On top of this, children and patients can both motivate us in another way. Children and adults alike learn from our examples, not our lectures. They are far more likely to do as we do than as we tell them to do. For this reason, self-care becomes necessary to ensure that our children, or our patients, practice good self-care of their own. Lecturing them about eating healthy while surviving on coffee and donuts does not work.
As a health care professional, I understand the fear and uncertainty of medical decisions, especially when it involves one’s children. I remember signing a consent form for my youngest child's outpatient surgery and feeling overwhelmed by all the potential risks. It made me realize the importance of discussing any medical procedure thoroughly with my patients and addressing any concerns.
I also take it upon myself to remember that every patient is someone's child. It is fair to say that you care about your children’s health in a way you are unlikely to care about strangers automatically. When you are accustomed to caring for a tiny human who is deeply important to you, the way you relate to those who are hurting or sick in general changes. For me, it is impossible to see a patient merely as an adult stranger; they are also someone’s child.
I must credit my children for helping me become a better doctor in all these ways. I have found that the incentive to develop emotional intelligence, sensitivity, and vigilance for caring for strangers was different after experiencing the daily life of a parent.
In sum, the heightened sense of empathy and the experience guiding young humans through their first experiences of life is invaluable to my medical practice. It has had a profound effect on my journey, leading me to delve into holistic health, regenerative medicine, and other healing modalities that were not, strictly speaking, on my med-school syllabus.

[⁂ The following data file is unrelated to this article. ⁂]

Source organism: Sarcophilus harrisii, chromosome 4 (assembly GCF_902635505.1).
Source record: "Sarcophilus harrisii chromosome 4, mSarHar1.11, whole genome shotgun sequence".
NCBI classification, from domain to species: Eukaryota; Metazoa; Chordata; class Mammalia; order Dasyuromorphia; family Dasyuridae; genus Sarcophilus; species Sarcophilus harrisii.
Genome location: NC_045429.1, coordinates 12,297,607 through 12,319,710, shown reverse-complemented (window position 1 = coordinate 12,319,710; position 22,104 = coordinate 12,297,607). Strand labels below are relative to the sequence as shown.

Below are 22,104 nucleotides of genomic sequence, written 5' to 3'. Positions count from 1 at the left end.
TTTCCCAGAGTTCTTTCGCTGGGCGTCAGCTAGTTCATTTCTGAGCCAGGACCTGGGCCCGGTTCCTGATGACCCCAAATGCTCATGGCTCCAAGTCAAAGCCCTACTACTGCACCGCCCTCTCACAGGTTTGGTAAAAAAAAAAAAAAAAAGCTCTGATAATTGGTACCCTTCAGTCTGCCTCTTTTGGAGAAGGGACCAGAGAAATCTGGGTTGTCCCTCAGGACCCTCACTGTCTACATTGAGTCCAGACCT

As my children have grown, they have taught me in new ways. Witnessing their journeys of struggle and triumph throughout their teen and adult years has given me a renewed appreciation for life and the power of the human spirit. I have broadened my horizons as a parent in ways I would never have if confined by my narrow views and expectations of life.
My children have been my most excellent teachers, and I will be forever grateful to them for allowing me to accompany them on their journeys through life.
What lessons have you learned from the children in your life? Share your stories in the comments!
Dr. Francisco Torres was born in Seville, Spain, and graduated cum laude from the University of Puerto Rico in 1982 with a degree in biology. He then attended the University of Puerto Rico School of Medicine and was awarded his medical degree in 1986. Dr. Torres performed his residency in physical medicine & rehabilitation at the VA Hospital in San Juan, Puerto Rico, before completing a musculoskeletal fellowship at Louisiana State University Medical Center in New Orleans. He went on to serve three years as Clinical Instructor of Medicine and Assistant Professor at LSU before joining Florida Spine Institute in 1993, and is the author of five books.
Image by Aleksei Morozov / Getty Images